Consulting firm’s deep dive: ‘The 5G pessimists are wrong’

5G
A new report looks at the 5G market. (Monica Alleven/Fierce Wireless)

Consulting firm Bain & Company this week released a new report on 5G technology, essentially evaluating the market’s potential and looking at whether operators should invest in deploying the technology. The result?

“The 5G pessimists are wrong,” the report stated.

The findings are notable considering Bain & Company is a management consulting firm that advises companies on various issues, including whether and how they should invest in technologies like 5G. (It’s separate from Bain Capital, the private equity firm). The company regularly publishes industry research into various market areas including telecom for its clients.

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And with 5G, the firm said it found significant cynicism.

“When it comes to the next generation, 5G, some telecom executives seem to have lost their faith in the power of technology to deliver more. They’ve become 5G pessimists. ‘The business case isn’t there’ and ‘it will take too much capital’ have become common refrains at industry conferences, on company calls with investors and in published interviews with telecom executives,” the authors wrote, citing a recent survey of mobile network operators that found that more than half (53%) see no near-term business case for the technology.

In its report, Bain & Company sought to counter what it said are three major fallacies around 5G:

  1. There is no business case for 5G.
  2. 5G requires a surge in capital investments.
  3. 5G is all about bringing down (unitary) costs.

On the first point, the report stated that “not every operator stands to benefit equally or in the same way from 5G” and that mobile-only operators that deploy 5G will be able to profit through mechanisms including challenging fixed-line internet providers.

“This can be very economically attractive given that many markets have fixed and mobile profit pools of comparable size. In the U.S., for example, fixed-line broadband and cable TV account for about $75 billion in EBITDA, while wireless accounts for about $90 billion.

The authors also wrote that fixed-line operators can use 5G to further profit off their existing fiber assets, and that “converged operators,” or those with both fixed and mobile assets, can “establish or revitalize claims of network superiority as part of an effort to take market share from competitors with slower 5G deployments.”

But it’s the portion of the report that deals with 5G investments that provides perhaps the most significant arguments.

The Bain & Company report stated that operators don’t need to deploy ubiquitous 5G services, and can instead rely on 4G services where 5G is not yet available. And that most network operators will only need to add 5G radios to their existing sites in dense urban areas, rather than building out new cell sites for 5G.

“Analysts expect that upgrading an existing node with a 5G radio will cost about $15,000 to $20,000, much less than the estimated $65,000 to $100,000 it will cost to create a new node (including the site, labor, equipment and fiber backhaul),” the report stated.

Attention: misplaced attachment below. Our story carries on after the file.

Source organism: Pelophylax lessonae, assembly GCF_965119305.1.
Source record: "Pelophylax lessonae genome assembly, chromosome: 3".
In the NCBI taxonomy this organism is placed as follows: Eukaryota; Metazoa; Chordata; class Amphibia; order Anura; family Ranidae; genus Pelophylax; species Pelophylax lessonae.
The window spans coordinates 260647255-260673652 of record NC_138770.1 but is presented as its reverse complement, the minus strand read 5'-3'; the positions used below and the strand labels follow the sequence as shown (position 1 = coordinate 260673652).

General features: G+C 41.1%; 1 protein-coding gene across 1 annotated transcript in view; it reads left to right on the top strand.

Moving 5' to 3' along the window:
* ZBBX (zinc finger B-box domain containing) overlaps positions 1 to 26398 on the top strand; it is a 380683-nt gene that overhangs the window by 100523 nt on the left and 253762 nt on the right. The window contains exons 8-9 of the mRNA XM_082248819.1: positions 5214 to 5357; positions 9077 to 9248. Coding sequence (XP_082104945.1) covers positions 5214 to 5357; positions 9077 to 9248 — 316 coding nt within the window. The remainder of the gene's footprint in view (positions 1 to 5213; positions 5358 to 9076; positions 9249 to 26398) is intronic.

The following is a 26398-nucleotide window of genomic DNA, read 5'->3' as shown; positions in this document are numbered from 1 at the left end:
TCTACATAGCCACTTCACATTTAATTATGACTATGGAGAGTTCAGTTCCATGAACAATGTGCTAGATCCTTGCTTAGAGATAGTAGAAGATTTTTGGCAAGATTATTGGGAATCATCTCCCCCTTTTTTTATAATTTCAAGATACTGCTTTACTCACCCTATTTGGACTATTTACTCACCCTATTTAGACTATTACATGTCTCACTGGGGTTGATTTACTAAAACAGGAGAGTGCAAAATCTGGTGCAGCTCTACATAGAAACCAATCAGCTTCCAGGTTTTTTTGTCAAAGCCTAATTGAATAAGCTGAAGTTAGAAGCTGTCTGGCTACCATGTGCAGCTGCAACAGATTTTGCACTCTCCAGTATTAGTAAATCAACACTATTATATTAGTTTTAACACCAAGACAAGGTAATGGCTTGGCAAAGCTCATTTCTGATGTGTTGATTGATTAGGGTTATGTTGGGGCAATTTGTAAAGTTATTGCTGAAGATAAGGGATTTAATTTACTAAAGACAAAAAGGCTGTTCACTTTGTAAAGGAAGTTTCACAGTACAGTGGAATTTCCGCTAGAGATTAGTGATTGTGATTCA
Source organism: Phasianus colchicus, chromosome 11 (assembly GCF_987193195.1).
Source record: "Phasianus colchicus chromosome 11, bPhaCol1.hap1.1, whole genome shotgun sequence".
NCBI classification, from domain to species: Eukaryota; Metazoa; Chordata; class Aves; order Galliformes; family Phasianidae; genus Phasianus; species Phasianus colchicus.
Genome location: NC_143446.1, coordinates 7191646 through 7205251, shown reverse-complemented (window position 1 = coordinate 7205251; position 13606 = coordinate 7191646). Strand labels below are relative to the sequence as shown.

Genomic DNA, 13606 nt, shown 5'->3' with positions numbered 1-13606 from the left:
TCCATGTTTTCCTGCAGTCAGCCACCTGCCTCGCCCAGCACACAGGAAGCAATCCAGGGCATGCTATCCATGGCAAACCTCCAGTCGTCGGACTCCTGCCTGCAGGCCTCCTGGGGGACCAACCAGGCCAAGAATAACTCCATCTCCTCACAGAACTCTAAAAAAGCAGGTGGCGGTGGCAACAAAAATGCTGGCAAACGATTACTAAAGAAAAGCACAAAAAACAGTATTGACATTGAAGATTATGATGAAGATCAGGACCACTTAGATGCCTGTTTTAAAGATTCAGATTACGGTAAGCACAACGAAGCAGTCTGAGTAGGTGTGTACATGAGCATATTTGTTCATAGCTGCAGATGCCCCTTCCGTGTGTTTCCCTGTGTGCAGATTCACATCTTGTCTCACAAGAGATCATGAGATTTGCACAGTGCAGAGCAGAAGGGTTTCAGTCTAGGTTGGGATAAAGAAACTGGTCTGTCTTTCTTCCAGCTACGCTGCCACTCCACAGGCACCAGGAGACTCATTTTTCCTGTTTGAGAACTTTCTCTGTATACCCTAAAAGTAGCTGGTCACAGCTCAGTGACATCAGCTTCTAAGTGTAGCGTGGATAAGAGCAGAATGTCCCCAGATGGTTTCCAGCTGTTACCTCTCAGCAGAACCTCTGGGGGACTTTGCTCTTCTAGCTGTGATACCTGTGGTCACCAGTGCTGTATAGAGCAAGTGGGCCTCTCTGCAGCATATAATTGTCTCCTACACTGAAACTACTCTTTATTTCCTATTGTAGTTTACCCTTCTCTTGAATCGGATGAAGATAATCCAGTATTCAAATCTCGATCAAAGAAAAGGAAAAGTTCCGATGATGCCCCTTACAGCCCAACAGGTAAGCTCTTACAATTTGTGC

The report also noted that operators will be able to manage 5G alongside existing technologies.

“Specifically, when dynamic frequency division duplexing (FDD) radios become available in 2020, an operator will be able to allocate capacity to 4G and 5G carriers from a common spectrum pool, based on real-time customer demand,” the report stated. “As a result, operators will be able to achieve 5G coverage outside dense urban areas using the same spectrum—and thereby the same relatively large cells—they use for 3G and 4G coverage today. This will obviate the need to create more cells as carriers expand their 5G rollouts beyond cities.”

Finally, the report argued that operators should not view 5G as an opportunity to ultimately reduce capex and network costs.

“If an operator adopts 5G with the overriding goal of reducing its capital intensity, then that means it has, in effect, run out of attractive investment opportunities. That amounts to a repudiation of the decades long belief that strategically investing in next-generation technology will be good for growth, good for customers and good for the bottom line,” the report said. “Operators that push their capital-to-sales ratios too low out of a desire to maximize immediate dividends to shareholders may ultimately find themselves blown out of the water by competitors that are more willing to invest. We expect successful operators will be able to create a virtuous cycle of 5G reinvestment. First, they’ll build an all-digital, 5G network; then they’ll use the cash flow generated by those efficiencies to invest in high-return-on investment 5G uses.”

Concluded the report: “The most forward-looking operators will use those savings to invest in new revenue-generating 5G projects—thereby defying the 5G pessimists and fully embracing the promise of what this latest generation of network technology can deliver.”

The release of the report comes at a critical time in the U.S. telecom industry. Operators including AT&T, Verizon, Sprint and T-Mobile are each embarking on significant 5G build-outs, with the hope that the new network technology can raise flagging profits and stimulate additional lines of business.

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